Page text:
En EspaŅol

Q. Who is Mr. Smarty Plants?

A: There are those who suspect Wildflower Center volunteers are the culpable and capable culprits. Yet, others think staff members play some, albeit small, role. You can torture us with your plant questions, but we will never reveal the Green Guru's secret identity.

Help us grow by giving to the Plant Database Fund or by becoming a member

Did you know you can access the Native Plant Information Network with your web-enabled smartphone?

Share

Ask Mr. Smarty Plants

Ask Mr. Smarty Plants is a free service provided by the staff and volunteers at the Lady Bird Johnson Wildflower Center.

Search Smarty Plants
    
 
See a list of all Smarty Plants questions
Can't find the answer in our existing FAQs, submit a question to Mr. Smarty Plants.
Need help with plant identification, visit the plant identification page.
 
rate this answer
1 rating

Friday - February 01, 2013

From: Austin, TX
Region: Southwest
Topic: Seed and Plant Sources
Title: Deadwood for Degus
Answered by: Anne Van Nest

QUESTION:

I have a very specific and hopefully easy question. I just brought home some degus (small adorable rodents) and they have a severely restricted list of woods they can chew on safely. The safe trees that are fairly common (and that I recognize) are: birch, poplar, ash, willow, pecan, elm, sycamore and bamboo. I need to go somewhere in the woods or to a park and pick up some fallen deadwood from these trees. Can anyone recommend some places for some of these trees? All I seem to see around Austin are oaks and cedars. I'm in the NW Austin areas, but I'll drive anywhere. Willow is the theoretical best for them, along with pecan and poplar. Thanks!

ANSWER:

Best wishes for a long and healthy relationship with your new degus pets. A quick search online showed that they are popular pets because of their diurnal habits, intelligence, friendly personalities, bonding nature with their human owners, and long lifespan. Their continually growing incisor and molar teeth cause them to chew, chew, chew and hence your search for safe, local, deadwood branches.

Around Austin, the most prevalent native trees on your list are the Carya illinoinensis (pecans). Pictures of the leaves, bark and a tree silhouette as well as information about the tree’s characteristics can be found in our native plant database so that you will be better able to identify the wood they need.

There are also many Fraxinus texensis (Texas ash) trees in the city as well as a few Salix nigra (black willow), Ulmus americana (American elm) and Populus deltoides (Eastern cottonwood) that you might consider. The willows and cottonwoods (poplars) can be found mainly along creeks.

Before you start out on your wood collecting expedition, please research your trees so that you can correctly identify the safe species for your degus. Also, it is imperative that you get prior permission to remove deadwood from public or private lands. Some people that might be able to help with this are the staff at the City Arborist office, Treefolks for location suggestions, and perhaps an urban fruit growing farmer or commercial arborist (if they have a brush pile of prunings). You should not have a problem finding a source of wood that is safe for your degus pets.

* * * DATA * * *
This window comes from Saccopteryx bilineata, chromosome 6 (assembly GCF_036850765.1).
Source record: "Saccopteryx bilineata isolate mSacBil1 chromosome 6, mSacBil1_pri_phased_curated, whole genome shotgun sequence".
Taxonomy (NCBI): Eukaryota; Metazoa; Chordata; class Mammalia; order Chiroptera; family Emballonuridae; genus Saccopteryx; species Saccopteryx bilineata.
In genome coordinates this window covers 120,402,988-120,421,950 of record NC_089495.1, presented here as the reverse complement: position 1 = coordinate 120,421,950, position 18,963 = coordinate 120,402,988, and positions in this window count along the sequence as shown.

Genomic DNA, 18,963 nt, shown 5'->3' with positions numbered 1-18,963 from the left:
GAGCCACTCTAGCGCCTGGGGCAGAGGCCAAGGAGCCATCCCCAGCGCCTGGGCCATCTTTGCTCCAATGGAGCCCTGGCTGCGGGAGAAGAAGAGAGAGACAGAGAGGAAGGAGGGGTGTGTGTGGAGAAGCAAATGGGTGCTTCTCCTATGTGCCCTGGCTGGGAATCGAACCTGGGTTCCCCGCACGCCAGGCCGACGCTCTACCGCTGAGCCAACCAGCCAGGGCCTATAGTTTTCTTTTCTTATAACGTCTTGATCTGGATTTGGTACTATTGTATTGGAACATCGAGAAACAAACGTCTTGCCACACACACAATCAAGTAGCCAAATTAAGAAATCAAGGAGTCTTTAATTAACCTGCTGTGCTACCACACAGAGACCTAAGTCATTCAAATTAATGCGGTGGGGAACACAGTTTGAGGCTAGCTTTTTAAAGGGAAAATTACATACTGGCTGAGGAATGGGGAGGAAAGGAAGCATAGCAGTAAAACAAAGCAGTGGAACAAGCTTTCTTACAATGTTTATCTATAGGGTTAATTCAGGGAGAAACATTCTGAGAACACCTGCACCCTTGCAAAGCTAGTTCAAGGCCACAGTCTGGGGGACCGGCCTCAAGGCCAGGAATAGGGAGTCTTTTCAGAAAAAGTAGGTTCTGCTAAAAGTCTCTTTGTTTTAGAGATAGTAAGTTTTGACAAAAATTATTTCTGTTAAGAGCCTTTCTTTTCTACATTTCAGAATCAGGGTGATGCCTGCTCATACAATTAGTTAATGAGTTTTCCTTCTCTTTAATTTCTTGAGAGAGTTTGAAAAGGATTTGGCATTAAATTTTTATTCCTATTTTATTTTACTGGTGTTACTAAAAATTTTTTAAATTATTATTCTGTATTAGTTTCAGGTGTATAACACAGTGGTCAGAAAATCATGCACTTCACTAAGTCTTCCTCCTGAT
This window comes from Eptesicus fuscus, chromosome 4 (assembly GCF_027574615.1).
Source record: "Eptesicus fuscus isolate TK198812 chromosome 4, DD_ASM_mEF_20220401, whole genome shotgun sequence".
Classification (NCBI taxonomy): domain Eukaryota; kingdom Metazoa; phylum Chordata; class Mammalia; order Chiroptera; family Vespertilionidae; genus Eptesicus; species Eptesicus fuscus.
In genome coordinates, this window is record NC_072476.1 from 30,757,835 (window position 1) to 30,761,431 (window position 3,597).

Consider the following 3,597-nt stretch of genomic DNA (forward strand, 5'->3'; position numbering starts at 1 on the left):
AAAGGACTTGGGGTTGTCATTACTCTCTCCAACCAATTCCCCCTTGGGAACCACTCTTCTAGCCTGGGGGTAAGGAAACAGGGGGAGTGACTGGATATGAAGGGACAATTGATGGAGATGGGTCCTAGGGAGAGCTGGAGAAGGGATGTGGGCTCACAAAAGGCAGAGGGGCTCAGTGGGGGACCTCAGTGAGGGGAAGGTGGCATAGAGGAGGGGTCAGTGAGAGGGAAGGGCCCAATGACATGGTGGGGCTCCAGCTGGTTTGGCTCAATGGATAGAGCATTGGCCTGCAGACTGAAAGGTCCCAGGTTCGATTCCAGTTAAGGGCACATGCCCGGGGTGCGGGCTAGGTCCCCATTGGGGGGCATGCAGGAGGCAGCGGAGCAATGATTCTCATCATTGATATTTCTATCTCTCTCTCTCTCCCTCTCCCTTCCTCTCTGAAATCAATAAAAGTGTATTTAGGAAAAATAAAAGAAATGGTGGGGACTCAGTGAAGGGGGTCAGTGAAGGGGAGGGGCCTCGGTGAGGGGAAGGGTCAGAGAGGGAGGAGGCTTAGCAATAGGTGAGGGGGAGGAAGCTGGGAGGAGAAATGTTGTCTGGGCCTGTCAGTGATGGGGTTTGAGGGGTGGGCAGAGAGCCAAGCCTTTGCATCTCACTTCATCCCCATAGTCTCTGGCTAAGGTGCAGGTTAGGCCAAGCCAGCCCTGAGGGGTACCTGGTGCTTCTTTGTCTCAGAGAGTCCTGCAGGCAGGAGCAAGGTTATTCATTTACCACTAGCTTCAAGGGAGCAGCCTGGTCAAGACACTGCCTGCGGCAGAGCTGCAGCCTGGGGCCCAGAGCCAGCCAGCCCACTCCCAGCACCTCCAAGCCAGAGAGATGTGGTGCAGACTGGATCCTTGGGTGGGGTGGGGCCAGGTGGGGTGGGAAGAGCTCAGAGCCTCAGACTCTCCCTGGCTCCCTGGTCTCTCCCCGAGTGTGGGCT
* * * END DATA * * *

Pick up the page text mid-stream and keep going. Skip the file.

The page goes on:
From the Image Gallery


Pecan
Carya illinoinensis

Texas ash
Fraxinus albicans

Black willow
Salix nigra

American elm
Ulmus americana

Eastern cottonwood
Populus deltoides

More Seed and Plant Sources Questions

Source for Carex senta plugs in Maryland
February 04, 2008 - Dear Mr. Smarty Plants, I have discovered that Carex senta would be a great plant to replace grass that is just not working. There are numerous articles supporting this, as well as my local coun...
view the full question and answer

Smarty Plants on Tamarisk
July 31, 2005 - Where can I buy Tamarisk, and will it survive in Massachusetts? I've seen it in Provincetown, on Cape Cod.
view the full question and answer

Source for Matelea for Indiana
December 05, 2008 - I have been searching unsuccessfully I might add for a vine species called Matelea. These vines benefit the Monarch butterflies but no butterfly places online carry them. Where would a good place be...
view the full question and answer

Source for purchase of Texas ash tree in Round Rock, TX
August 24, 2009 - Where can I purchase a Texas Ash (Fraxinus texenis)?
view the full question and answer

Fast-growing, evergreen, non-invasive root tree for El Dorado CA
February 20, 2011 - We need to plant a FAST-growing, non-deciduous TREE with a non-invasive root system. Where can we buy one?
view the full question and answer

Smarty Plants's Facebook profile Support the Wildflower Center by Donating Online or Becoming a Member today.

Mr. Smarty Plants wants you to be his Facebook friend. Click the Facebook icon to add yourself to Mr. Smarty Plants list of friends.

Bibliography

Common Southwestern Native Plants: An Identification Guide (2003) Carter, J. L.; M. A. Carter; D. J. Stevens

Field Guide to Texas Trees (1999) Simpson, B.J.

Howard Garrett's Texas Trees (2002) Howard Garrett

Plants of Central Texas Wetlands (2009) Fleenor, S. B. and S. W. Taber

Texas Trees & Wildflowers (2001) Kavanagh, J. ; R. Leung

Texas Trees: A Friendly Guide (1988) Cox, P. W. & P. Leslie

Trees, Shrubs, & Cacti of South Texas (2002) Everitt, J.H. & D. L. Drawe

Search More Titles in Bibliography

E-NEWSLETTER | BECOME A MEMBER | DONATE NOW | MEDIA | SITEMAP
© 2014 Lady Bird Johnson Wildflower Center